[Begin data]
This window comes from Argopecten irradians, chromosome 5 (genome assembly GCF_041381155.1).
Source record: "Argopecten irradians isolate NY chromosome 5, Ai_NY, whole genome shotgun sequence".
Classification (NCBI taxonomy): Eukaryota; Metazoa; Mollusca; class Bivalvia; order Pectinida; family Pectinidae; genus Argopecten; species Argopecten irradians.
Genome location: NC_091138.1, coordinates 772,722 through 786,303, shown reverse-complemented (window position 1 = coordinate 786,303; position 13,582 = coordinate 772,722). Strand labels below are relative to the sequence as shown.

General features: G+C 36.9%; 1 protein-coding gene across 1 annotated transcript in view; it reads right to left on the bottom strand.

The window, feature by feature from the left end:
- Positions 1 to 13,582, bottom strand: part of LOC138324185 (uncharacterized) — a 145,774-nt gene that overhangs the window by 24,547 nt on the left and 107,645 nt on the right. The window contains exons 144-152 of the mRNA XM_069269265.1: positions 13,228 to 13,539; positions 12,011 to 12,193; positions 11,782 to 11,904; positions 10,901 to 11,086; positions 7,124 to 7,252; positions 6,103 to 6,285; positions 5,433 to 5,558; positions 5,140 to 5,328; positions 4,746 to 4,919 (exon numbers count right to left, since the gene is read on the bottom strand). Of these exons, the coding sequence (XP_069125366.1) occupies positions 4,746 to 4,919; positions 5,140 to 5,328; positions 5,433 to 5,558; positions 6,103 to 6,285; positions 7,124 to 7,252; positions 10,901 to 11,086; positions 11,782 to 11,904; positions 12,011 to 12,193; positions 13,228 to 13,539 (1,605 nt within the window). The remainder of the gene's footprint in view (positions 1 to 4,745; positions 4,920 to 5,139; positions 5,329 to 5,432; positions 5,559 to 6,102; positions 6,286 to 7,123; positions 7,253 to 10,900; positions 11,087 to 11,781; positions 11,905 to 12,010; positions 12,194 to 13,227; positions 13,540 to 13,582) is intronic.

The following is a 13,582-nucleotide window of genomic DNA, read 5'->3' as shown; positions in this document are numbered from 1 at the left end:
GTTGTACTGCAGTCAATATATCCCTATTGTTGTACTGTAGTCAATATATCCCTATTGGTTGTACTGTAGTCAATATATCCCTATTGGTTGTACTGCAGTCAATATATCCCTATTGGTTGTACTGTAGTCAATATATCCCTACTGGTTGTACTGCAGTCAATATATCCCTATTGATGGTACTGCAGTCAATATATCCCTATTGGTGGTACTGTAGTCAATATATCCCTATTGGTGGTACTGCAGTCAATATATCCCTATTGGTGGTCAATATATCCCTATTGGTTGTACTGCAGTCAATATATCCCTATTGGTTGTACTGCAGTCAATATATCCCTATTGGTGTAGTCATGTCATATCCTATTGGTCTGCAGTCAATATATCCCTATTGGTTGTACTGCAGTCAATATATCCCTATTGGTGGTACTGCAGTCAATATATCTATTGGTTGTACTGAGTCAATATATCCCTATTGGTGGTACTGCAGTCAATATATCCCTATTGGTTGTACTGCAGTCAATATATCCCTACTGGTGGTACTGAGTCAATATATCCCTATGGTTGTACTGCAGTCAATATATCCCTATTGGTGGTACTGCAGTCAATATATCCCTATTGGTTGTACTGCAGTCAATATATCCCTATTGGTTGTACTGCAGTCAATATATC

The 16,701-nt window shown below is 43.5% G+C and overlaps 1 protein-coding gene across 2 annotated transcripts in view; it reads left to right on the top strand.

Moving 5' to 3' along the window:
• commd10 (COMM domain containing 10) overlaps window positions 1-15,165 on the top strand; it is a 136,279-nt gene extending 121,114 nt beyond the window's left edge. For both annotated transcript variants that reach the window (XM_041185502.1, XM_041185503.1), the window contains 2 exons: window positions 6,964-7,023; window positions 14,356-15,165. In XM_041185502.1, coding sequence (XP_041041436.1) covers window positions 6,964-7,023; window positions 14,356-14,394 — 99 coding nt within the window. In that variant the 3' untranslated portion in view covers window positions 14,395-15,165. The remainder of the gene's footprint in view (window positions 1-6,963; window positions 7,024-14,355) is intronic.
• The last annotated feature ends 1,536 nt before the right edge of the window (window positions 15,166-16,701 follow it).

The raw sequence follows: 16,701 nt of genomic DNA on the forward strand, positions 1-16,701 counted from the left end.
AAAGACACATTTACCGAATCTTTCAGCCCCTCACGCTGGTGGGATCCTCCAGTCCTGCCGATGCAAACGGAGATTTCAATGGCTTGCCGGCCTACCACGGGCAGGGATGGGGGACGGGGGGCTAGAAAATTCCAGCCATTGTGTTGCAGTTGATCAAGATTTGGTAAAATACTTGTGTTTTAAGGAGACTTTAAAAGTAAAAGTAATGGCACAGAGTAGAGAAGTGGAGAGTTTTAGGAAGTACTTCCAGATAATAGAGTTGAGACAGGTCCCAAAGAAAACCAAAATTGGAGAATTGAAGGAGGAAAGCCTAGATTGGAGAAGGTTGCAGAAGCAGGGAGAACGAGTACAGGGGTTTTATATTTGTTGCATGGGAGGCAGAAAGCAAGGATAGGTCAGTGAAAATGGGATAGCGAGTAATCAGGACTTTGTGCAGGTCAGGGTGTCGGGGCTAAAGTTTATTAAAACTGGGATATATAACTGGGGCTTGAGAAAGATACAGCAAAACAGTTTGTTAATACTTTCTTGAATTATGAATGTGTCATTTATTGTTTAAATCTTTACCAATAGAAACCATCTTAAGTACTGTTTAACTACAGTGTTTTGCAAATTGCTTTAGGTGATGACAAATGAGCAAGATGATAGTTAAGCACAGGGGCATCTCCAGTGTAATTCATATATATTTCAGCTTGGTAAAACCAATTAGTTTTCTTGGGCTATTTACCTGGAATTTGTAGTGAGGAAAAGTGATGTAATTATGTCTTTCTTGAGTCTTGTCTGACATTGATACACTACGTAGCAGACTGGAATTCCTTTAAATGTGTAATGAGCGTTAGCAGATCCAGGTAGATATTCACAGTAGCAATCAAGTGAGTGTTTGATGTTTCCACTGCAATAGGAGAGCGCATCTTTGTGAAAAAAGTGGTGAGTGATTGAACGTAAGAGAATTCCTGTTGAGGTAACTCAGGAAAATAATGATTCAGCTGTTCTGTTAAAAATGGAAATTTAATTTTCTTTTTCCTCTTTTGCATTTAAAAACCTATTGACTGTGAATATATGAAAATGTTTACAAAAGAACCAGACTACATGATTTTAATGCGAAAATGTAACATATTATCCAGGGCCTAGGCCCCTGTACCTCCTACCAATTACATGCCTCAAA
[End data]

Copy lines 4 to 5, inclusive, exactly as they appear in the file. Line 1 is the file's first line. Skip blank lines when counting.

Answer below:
Genome location: NC_091138.1, coordinates 772,722 through 786,303, shown reverse-complemented (window position 1 = coordinate 786,303; position 13,582 = coordinate 772,722). Strand labels below are relative to the sequence as shown.

General features: G+C 36.9%; 1 protein-coding gene across 1 annotated transcript in view; it reads right to left on the bottom strand.